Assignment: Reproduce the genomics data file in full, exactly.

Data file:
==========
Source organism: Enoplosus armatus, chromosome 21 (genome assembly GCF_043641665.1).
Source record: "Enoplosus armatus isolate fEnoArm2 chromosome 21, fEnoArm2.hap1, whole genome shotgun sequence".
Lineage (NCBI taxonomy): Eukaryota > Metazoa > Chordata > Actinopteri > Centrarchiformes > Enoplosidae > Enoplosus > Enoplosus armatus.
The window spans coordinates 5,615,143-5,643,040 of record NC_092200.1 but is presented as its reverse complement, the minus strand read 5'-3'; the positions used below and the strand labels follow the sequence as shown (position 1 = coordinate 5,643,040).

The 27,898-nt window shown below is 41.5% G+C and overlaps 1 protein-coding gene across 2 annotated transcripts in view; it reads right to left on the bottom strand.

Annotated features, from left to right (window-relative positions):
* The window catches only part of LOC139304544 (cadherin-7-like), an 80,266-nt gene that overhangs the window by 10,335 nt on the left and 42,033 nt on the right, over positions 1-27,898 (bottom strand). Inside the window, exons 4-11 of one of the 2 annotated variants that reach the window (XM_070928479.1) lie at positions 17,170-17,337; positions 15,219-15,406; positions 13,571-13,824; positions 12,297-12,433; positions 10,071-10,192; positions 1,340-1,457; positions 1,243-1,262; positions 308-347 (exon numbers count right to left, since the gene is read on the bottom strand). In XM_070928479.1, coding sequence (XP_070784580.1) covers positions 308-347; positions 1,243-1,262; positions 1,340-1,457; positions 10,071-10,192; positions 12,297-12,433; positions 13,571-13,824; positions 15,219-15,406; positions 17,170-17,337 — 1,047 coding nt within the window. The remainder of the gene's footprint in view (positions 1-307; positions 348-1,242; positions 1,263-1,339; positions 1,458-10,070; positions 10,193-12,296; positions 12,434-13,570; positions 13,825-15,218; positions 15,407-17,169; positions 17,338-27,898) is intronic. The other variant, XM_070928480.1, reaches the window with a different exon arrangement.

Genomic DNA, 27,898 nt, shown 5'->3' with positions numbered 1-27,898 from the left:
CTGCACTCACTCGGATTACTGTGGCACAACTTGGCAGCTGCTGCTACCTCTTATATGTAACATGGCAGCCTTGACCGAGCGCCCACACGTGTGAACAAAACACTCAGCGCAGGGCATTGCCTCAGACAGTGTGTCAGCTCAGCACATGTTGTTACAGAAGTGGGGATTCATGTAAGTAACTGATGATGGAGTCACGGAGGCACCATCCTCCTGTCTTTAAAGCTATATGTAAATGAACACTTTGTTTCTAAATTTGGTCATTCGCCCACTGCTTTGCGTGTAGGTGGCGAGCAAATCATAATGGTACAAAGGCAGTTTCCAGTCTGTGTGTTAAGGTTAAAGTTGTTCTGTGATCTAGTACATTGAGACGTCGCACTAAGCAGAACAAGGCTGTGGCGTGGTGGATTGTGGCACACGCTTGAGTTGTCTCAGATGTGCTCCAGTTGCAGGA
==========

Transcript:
Source organism: Enoplosus armatus, chromosome 21 (genome assembly GCF_043641665.1).
Source record: "Enoplosus armatus isolate fEnoArm2 chromosome 21, fEnoArm2.hap1, whole genome shotgun sequence".
Lineage (NCBI taxonomy): Eukaryota > Metazoa > Chordata > Actinopteri > Centrarchiformes > Enoplosidae > Enoplosus > Enoplosus armatus.
The window spans coordinates 5,615,143-5,643,040 of record NC_092200.1 but is presented as its reverse complement, the minus strand read 5'-3'; the positions used below and the strand labels follow the sequence as shown (position 1 = coordinate 5,643,040).

The 27,898-nt window shown below is 41.5% G+C and overlaps 1 protein-coding gene across 2 annotated transcripts in view; it reads right to left on the bottom strand.

Annotated features, from left to right (window-relative positions):
* The window catches only part of LOC139304544 (cadherin-7-like), an 80,266-nt gene that overhangs the window by 10,335 nt on the left and 42,033 nt on the right, over positions 1-27,898 (bottom strand). Inside the window, exons 4-11 of one of the 2 annotated variants that reach the window (XM_070928479.1) lie at positions 17,170-17,337; positions 15,219-15,406; positions 13,571-13,824; positions 12,297-12,433; positions 10,071-10,192; positions 1,340-1,457; positions 1,243-1,262; positions 308-347 (exon numbers count right to left, since the gene is read on the bottom strand). In XM_070928479.1, coding sequence (XP_070784580.1) covers positions 308-347; positions 1,243-1,262; positions 1,340-1,457; positions 10,071-10,192; positions 12,297-12,433; positions 13,571-13,824; positions 15,219-15,406; positions 17,170-17,337 — 1,047 coding nt within the window. The remainder of the gene's footprint in view (positions 1-307; positions 348-1,242; positions 1,263-1,339; positions 1,458-10,070; positions 10,193-12,296; positions 12,434-13,570; positions 13,825-15,218; positions 15,407-17,169; positions 17,338-27,898) is intronic. The other variant, XM_070928480.1, reaches the window with a different exon arrangement.

Genomic DNA, 27,898 nt, shown 5'->3' with positions numbered 1-27,898 from the left:
CTGCACTCACTCGGATTACTGTGGCACAACTTGGCAGCTGCTGCTACCTCTTATATGTAACATGGCAGCCTTGACCGAGCGCCCACACGTGTGAACAAAACACTCAGCGCAGGGCATTGCCTCAGACAGTGTGTCAGCTCAGCACATGTTGTTACAGAAGTGGGGATTCATGTAAGTAACTGATGATGGAGTCACGGAGGCACCATCCTCCTGTCTTTAAAGCTATATGTAAATGAACACTTTGTTTCTAAATTTGGTCATTCGCCCACTGCTTTGCGTGTAGGTGGCGAGCAAATCATAATGGTACAAAGGCAGTTTCCAGTCTGTGTGTTAAGGTTAAAGTTGTTCTGTGATCTAGTACATTGAGACGTCGCACTAAGCAGAACAAGGCTGTGGCGTGGTGGATTGTGGCACACGCTTGAGTTGTCTCAGATGTGCTCCAGTTGCAGGA